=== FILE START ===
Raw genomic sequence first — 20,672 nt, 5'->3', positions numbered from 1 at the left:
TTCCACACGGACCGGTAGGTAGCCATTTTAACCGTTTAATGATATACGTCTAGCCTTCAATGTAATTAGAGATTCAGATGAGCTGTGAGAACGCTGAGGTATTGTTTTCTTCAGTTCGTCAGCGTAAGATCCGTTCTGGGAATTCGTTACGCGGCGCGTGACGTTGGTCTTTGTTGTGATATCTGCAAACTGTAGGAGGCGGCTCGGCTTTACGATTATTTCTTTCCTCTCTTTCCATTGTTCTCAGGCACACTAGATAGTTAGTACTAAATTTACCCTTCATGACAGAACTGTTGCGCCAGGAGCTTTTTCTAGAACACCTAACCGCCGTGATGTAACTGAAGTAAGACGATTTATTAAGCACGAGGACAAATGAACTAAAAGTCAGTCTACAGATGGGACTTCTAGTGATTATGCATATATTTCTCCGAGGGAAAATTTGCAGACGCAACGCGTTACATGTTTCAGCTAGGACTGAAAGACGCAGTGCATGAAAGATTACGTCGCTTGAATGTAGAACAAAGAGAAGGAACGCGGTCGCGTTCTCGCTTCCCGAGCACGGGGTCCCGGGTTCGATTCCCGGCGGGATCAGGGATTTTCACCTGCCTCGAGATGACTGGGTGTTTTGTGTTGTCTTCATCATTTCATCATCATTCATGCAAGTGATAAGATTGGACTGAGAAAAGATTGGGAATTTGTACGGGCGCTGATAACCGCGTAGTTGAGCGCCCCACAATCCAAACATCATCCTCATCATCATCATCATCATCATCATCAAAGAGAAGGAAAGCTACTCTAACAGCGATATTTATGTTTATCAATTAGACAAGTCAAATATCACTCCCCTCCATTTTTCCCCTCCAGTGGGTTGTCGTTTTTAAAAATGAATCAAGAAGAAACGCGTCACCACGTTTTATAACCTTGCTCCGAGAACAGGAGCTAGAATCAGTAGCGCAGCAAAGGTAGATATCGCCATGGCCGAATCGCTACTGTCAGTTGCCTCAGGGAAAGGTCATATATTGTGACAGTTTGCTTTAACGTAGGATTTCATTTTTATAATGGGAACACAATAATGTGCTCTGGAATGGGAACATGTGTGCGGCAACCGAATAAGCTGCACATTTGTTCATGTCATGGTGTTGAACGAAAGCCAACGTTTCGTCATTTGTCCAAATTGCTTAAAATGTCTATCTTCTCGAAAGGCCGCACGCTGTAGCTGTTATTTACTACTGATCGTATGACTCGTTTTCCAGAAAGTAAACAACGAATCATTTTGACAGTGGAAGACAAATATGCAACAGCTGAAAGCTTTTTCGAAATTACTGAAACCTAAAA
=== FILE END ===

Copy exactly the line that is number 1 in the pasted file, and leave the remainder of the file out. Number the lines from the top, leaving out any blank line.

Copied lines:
Raw genomic sequence first — 20,672 nt, 5'->3', positions numbered from 1 at the left: